Rating: 3 / 5


Yes, I’m a fan of the original Irwin Allen film.

Yes, I have been on a couple of cruises.

Yes, I have seen James Cameron’s “Titanic”.

Yes, I can hum “The Morning After.”

With those facts behind me, I can now embark on my take on Wolfgang Peterson’s retelling of the ’72 disaster classic.

Shortening the original by almost an hour, Peterson’s version delves sparingly into the lives of the stars and “dives” headfirst into the “adventure” for survival. Perhaps, by having two familiar faces, Kurt Russell and Richard Dreyfuss, the director wants the audience to fill in the blanks about their respective characters. Russell’s is possibly an extension of the character that he played in “Backdraft” inasmuch as in this film he’s a former New York firefighter turned mayor; Dreyfus is, perhaps, “Matt Hooper” from “Jaws,” after the great white scared him out of the closet. Both actors didn’t seem to stretch their acting muscles much in this film.

As far as the rest of the cast is concerned, Josh Lucas’s “reformation” from professional gambler to savior of the group is almost believable, considering the predicament in which the survivors find themselves. Though he has more lines than original “captain” Leslie Neilson, Andre Braugher doesn’t get too much screen time and “goes down with the ship,”…literally.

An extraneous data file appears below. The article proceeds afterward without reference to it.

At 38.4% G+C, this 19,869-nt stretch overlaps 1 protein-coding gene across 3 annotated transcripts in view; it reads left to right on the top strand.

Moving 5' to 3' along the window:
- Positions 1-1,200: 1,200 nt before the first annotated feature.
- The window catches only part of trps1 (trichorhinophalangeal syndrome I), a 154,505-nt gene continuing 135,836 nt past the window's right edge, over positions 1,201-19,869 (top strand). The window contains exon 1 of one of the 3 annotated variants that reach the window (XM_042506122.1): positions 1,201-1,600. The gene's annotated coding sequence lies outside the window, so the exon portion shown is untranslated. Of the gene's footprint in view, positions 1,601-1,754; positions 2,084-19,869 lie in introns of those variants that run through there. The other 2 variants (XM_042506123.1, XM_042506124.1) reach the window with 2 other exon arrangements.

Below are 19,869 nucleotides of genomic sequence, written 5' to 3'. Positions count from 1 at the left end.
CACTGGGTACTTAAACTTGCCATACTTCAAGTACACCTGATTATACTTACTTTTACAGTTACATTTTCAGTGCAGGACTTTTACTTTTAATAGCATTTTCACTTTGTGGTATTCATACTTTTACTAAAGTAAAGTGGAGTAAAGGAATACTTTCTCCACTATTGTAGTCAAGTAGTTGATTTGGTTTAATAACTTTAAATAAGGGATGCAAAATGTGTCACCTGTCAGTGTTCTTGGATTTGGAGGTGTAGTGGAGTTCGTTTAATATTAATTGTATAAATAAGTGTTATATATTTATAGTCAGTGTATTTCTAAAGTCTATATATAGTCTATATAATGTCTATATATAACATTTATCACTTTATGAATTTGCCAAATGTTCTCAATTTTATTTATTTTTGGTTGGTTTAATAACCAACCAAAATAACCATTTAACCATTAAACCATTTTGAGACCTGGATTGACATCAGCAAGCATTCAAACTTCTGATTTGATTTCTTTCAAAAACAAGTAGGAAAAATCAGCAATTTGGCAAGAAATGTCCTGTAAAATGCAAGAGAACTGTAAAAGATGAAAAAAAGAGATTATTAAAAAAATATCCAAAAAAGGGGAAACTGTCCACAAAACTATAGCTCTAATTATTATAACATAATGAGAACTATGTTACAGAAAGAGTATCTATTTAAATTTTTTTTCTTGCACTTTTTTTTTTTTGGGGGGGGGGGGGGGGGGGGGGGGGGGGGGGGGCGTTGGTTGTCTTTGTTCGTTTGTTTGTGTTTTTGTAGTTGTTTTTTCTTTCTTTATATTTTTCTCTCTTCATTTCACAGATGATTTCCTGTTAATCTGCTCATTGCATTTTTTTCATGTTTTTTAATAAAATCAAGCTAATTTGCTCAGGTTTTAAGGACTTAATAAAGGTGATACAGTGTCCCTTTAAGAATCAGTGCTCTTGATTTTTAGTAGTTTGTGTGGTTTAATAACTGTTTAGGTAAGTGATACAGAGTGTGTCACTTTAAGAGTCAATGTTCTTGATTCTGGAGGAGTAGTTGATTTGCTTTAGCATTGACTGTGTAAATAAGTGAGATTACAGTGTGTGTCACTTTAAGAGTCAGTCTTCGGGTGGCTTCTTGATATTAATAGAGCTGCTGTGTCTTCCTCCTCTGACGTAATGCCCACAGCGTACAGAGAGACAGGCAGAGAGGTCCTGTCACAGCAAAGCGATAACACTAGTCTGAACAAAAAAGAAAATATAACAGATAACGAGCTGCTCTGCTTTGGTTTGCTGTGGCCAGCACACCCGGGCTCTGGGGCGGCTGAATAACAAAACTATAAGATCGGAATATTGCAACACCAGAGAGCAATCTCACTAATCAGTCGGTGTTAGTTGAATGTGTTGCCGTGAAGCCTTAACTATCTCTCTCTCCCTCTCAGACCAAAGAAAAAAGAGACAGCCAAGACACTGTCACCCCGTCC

Because of the brevity of character development, the rest of the cast is filled out with your basic stereotypes: the single mom and son (Jacinda Barrett and Jimmy Bennett), the young couple (Emmy Rossum and Mike Vogel), the stowaway (Mia Maestro), the wise-ass (Kevin Dillon), and the noble crewman (Freddy Rodriquez).

The special effects are indeed spectacular but more than thirty years have passed since the first film and it’s logical that there would be an improvement in that area. However, the first one benefited from having characters of whom the audience could connect. By going “straight for the jugular” with the massive effort spent on CGI effects and stuntwork, Peterson has crafted a nice-looking package but with nothing inside.

And even the original had a nifty John Williams’ score; Klaus Bedelt’s does not compare, even to his own superlative score to the hit “Pirates of the Caribbean: The Curse of the Black Pearl.”

The film does have one great bonus: the sinking of the ship at the film’s end. That is a most likely occurence, considering the massive damage inflicted on the ship by the “rogue wave.”
Rating: 3 / 5

Honestly I didn’t even want to go see Poseidon because of the insanely negative reviews it got, but I went only because my boyfriend begged me to see it with him. I was lucky to have seen it on the IMAX screen, and for $15 per ticket I must say that it was worth it!

The movie starts out with gorgeous sweeping angels with the most majestic music that berated into the wide open surface of the ocean around the cruise ship. It starts off fast and there is no sitting around and waiting for something to happen. About ten minutes into the movie I was actually pissed at myself for almost missing it and the scenes in front of my eyes went from wild to insane.